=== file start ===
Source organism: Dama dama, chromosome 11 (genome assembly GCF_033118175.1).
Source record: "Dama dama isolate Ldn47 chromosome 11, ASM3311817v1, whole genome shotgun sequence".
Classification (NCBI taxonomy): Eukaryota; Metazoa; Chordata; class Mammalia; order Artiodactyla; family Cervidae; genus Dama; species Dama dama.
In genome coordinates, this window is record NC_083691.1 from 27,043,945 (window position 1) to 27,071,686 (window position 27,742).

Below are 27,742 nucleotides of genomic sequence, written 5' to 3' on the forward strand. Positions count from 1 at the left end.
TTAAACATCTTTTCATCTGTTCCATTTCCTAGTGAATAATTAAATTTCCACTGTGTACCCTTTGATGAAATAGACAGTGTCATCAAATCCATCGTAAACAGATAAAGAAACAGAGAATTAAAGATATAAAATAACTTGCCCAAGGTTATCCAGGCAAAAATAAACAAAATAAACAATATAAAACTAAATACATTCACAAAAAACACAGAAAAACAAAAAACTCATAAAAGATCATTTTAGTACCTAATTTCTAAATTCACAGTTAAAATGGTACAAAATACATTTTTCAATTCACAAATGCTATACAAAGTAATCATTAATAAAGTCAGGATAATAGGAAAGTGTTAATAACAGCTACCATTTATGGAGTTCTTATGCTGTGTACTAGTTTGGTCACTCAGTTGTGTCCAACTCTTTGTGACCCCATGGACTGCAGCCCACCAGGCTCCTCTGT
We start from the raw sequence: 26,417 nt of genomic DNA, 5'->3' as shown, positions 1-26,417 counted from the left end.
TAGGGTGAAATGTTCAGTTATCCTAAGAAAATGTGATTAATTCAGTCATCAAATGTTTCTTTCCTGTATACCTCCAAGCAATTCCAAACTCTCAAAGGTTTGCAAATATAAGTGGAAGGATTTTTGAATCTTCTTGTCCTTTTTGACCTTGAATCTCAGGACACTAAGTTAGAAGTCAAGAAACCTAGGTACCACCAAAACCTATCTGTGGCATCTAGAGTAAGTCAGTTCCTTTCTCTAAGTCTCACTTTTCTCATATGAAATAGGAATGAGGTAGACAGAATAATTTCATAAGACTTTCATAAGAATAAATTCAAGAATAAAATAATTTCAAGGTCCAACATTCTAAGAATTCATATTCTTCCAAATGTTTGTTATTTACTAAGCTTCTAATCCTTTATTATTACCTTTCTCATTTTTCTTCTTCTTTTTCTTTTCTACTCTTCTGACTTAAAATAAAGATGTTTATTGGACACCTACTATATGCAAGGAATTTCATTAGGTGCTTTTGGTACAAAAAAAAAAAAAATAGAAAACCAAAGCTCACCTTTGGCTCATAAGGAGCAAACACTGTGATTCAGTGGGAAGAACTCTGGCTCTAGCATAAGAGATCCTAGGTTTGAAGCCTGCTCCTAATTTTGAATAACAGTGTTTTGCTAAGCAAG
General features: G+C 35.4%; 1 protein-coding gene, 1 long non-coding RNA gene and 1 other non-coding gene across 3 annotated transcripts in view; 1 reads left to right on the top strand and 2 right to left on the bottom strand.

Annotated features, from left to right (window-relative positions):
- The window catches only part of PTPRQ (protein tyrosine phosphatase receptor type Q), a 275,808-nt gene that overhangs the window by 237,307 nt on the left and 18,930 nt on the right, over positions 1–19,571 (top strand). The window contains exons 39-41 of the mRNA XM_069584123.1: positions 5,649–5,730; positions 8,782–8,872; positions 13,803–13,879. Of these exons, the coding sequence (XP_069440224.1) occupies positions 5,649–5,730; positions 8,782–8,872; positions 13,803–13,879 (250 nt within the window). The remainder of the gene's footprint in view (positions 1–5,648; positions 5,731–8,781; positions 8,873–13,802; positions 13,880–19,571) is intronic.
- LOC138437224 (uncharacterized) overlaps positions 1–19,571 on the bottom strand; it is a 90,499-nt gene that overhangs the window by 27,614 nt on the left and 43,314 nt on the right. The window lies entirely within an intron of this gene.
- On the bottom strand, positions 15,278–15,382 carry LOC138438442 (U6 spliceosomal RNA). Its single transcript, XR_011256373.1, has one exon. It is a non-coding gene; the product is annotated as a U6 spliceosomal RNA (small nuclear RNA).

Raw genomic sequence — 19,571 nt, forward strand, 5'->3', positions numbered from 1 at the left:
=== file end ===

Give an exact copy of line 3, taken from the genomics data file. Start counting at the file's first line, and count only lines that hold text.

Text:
Classification (NCBI taxonomy): Eukaryota; Metazoa; Chordata; class Mammalia; order Artiodactyla; family Cervidae; genus Dama; species Dama dama.